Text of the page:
It takes about a week for a healthy reticulocyte to become a mature red blood cell. It then stays in your bloodstream until it naturally wears out and the body recycles it. Your bone marrow factory constantly replaces your supply of erythrocytes and other blood cells.2

Healthy red blood cells start in the bone marrow

The development of healthy, functioning erythrocytes depends on healthy stem cells in the bone marrow. If the bone marrow is not healthy, it produces defective stem cells. These cells may not be able to develop normally into blood cells. As a result, they may die in the bone marrow by a cellular process called apoptosis or programmed cell death. Apoptosis is one of the body's ways of removing damaged or defective cells.3

What is anemia?

There are many ways erythropoiesis can go wrong. When this occurs, the body does not have enough healthy red blood cells to carry oxygen around the body. This causes a condition called anemia. Your doctor might say you have a "low red cell count".

Symptoms of anemia

Symptoms of anemia include fatigue, difficulty getting your breath, and feeling like your heart is skipping beats. You might feel cold or have trouble climbing stairs or doing other activities that take some effort.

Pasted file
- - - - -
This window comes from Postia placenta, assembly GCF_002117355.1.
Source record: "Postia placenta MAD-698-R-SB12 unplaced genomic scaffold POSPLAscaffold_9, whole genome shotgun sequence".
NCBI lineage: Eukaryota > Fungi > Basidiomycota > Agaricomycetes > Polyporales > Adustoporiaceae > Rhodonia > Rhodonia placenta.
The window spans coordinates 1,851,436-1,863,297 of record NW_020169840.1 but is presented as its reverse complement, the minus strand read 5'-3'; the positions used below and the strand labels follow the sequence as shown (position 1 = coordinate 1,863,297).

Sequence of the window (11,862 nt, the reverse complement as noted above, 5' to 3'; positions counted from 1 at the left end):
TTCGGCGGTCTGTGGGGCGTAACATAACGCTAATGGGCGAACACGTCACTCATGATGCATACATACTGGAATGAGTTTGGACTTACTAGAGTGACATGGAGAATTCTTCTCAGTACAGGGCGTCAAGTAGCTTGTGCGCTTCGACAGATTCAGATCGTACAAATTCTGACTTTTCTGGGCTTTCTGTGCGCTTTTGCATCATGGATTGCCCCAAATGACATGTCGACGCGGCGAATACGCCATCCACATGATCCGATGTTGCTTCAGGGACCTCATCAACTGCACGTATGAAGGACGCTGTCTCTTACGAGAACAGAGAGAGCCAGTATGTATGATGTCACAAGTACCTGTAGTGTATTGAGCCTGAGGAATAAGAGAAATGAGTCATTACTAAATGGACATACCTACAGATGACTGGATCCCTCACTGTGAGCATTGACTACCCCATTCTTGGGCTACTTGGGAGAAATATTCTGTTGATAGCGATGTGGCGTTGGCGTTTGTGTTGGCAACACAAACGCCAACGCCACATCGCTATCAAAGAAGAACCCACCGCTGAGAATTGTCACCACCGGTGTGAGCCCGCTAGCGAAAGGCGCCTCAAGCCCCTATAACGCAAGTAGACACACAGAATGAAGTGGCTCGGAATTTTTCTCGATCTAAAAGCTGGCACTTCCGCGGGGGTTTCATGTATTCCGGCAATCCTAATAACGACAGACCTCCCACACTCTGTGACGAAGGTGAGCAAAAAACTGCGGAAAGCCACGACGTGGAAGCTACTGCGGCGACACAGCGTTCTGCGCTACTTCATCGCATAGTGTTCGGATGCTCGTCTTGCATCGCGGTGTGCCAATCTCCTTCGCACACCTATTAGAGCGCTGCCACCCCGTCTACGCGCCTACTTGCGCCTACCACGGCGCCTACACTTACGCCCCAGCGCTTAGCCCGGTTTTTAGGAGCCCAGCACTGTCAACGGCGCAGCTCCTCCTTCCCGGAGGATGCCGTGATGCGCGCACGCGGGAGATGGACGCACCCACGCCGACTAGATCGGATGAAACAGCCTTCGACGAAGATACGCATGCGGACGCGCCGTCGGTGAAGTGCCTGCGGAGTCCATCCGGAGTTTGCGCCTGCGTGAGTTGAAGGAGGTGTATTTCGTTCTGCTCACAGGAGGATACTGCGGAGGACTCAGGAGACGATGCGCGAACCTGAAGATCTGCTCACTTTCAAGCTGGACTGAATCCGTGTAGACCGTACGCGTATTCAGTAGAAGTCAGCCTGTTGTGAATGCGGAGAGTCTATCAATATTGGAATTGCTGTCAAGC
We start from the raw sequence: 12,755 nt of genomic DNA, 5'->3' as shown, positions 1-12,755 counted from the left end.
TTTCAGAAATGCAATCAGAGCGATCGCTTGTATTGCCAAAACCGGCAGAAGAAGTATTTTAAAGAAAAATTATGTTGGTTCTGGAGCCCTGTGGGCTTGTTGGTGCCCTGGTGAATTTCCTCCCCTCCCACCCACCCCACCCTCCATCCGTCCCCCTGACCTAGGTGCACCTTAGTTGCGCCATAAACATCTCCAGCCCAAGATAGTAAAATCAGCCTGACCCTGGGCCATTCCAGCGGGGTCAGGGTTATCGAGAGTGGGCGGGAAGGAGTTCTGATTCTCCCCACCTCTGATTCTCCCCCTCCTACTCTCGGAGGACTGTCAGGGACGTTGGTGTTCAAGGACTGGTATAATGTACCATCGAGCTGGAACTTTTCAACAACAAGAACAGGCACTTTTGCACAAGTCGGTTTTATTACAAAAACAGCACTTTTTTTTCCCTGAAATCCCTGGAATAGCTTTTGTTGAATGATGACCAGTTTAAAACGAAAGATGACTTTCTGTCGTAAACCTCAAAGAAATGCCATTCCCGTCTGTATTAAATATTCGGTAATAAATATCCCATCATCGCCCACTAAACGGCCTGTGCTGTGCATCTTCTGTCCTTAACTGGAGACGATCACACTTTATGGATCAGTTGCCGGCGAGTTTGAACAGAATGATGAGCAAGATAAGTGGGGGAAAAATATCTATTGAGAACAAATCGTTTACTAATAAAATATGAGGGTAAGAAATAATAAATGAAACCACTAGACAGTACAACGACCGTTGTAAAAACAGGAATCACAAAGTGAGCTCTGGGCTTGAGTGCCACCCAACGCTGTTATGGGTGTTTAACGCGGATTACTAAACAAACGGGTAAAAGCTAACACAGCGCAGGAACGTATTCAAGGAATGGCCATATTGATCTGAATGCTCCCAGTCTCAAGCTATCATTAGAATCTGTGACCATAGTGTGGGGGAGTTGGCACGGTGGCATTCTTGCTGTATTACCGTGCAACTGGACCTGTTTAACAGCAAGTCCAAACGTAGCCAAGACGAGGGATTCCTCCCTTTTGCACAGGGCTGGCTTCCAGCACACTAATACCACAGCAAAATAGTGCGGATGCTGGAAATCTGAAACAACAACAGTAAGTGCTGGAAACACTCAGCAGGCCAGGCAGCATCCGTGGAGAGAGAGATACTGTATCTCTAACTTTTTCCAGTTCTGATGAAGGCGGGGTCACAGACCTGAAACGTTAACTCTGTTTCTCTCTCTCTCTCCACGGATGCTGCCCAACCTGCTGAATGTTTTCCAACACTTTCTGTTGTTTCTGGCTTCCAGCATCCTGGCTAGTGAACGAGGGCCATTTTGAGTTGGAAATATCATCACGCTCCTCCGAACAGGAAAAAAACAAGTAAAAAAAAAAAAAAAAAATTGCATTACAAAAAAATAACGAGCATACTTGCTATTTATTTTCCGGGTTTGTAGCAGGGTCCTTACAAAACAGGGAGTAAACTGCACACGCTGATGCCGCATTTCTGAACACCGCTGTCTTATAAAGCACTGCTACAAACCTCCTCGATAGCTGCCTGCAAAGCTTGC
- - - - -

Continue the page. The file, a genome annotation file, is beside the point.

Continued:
Finding the cause of symptoms

Your doctor will take a blood sample and do a variety of tests, including one called a complete blood count. They will check for a number of diseases that can cause low blood counts, including liver or kidney problems, a lack of vitamins, heart problems and some cancers.

When is my erythrocyte count low?

Men and women have different amounts of red blood cells in their body. Doctors measure the number of red cells indirectly by measuring the hemoglobin, which is the protein that carries oxygen in the body, or the hematocrit, the amount red blood cells take up of the total volume of blood.4

When is my erythrocyte count low?

Typical normal hemoglobin levels in men are 13.5-17.5 grams per deciliter. For women, a normal level is 12-15.5 grams per deciliter. In men, normal hematocrit levels range between 41 and 50 percent, while in women the normal hematocrit range is 36 to 48 percent.5

Treating a low erythrocyte count

You may need medication if your erythrocyte or red blood cell count is low. This is can be a shot, or injection, of medication to help your body make more healthy red blood cells.

Treating a low erythrocyte count